“In the end it is how you fight, as much as why you fight, that makes your cause good or bad.” — Freeman Dyson
I’ve struggled for the past couple of days trying to come to terms with what I believe to be a momentous wrong turn taken by my country. Like a lot of people, I am angry — angry that our economy has been mismanaged for the benefit of the rich rather than the benefit of everyone, angry at the media for chasing attention and dollars rather than the truth, angry at politicians who use fear and lies rather than evidence to persuade, angry at all of the people who stayed home and failed to vote, angry at the setbacks to the rights of people who deserve so much more, angry that the future looks so much more dangerous, angry that so many of my fellow Americans thought it was OK to vote for someone so willing to incite and encourage hatred, angry at myself for not doing enough to change the dialogue. But I’m also clear that anger is what brought us to this sad point.
Why Hillary Lost
Long ago, when I was having a public argument with an internet troll, a wise friend offered this bit of folk wisdom: “Never wrestle with a pig. You both get dirty, but the pig likes it.” I thought of this advice often during this Presidential campaign.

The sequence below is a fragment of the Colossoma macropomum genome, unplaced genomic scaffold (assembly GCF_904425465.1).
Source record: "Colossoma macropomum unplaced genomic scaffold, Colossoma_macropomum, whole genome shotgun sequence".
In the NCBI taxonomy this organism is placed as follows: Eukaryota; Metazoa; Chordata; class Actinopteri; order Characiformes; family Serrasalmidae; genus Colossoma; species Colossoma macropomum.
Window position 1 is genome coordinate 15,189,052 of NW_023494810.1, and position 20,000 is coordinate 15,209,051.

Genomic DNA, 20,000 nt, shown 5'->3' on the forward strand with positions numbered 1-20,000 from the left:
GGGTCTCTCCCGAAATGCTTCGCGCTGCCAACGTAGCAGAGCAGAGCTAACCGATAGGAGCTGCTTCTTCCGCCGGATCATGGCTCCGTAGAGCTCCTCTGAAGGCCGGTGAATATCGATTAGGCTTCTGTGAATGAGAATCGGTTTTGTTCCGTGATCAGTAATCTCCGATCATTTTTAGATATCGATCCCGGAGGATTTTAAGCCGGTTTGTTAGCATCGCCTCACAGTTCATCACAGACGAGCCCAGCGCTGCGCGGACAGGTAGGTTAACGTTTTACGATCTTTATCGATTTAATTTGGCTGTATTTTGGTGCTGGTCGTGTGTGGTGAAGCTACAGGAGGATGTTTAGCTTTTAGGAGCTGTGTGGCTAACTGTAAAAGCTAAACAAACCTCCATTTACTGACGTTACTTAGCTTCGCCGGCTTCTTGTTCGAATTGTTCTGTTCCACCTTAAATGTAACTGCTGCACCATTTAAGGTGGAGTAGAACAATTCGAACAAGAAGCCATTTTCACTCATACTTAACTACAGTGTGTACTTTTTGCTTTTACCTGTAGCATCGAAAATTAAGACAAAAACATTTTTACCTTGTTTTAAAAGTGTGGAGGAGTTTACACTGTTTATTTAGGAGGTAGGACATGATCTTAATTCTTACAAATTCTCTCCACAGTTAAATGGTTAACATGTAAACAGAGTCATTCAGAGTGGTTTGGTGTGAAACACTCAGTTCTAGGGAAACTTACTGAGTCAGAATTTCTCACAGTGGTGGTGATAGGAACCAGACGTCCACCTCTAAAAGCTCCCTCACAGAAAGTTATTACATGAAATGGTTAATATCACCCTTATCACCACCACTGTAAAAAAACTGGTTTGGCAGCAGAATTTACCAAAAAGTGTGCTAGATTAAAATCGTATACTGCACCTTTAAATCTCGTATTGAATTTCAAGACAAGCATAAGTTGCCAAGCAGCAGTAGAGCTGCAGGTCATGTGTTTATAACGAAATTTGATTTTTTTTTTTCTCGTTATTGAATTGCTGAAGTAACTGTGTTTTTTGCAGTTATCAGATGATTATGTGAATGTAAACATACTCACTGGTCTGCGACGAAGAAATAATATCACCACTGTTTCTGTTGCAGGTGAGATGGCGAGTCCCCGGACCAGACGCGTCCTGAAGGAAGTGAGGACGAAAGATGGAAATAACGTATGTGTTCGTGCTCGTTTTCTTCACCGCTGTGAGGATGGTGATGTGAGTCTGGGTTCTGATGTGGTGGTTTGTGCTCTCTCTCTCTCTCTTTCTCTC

Donald Trump ran a campaign based on fear and anger, and despite claims that “when they go low, we go high,” the Clinton campaign responded with appeals to fear and anger. Her supporters were barraged with a constant stream of emails warning of the dangers of a Trump presidency, and far fewer expressing the positive vision of a Clinton presidency. And her supporters were quick to flood social media with stories demonizing Trump and his policies and even his supporters. (In looking back over my own conduct, I too fell prey to this temptation all too often.)
The result was predictable. There has been evidence for decades that negative campaigns depress turnout. And low turnout indeed looks like it was a factor in Tuesday’s election. This graph, originally tweeted by Swiss economist D Yanagizawa-Drott, has gone viral.
Numerous commentators have pointed out that the graph makes the problem of low voter turnout seem more extreme because it doesn’t set the y-axis to zero. While that is true, the graph nonetheless highlights the point that it was low turnout by Hillary supporters rather than a strong wave of support by Trump voters that decided the election. Despite a larger population, Trump had fewer people voting for him than Romney in 2012; Hillary, though, had far fewer than came out for Barack Obama.
The following longer view going back to 2000, with bars starting at zero, and with an additional line showing the percentage of eligible voters who showed up for each party, provides additional perspective.
There are of course many possible reasons why turnout for Hillary was lower than in past elections. There are numerous articles arguing for the role of voter suppression, sexism, FBI Director James Comey’s unprecedented last-minute resurrection of the Hillary’s private email server issue despite the FBI’s official announcement that there was no case, Facebook filter bubbles, and the failures of mass media.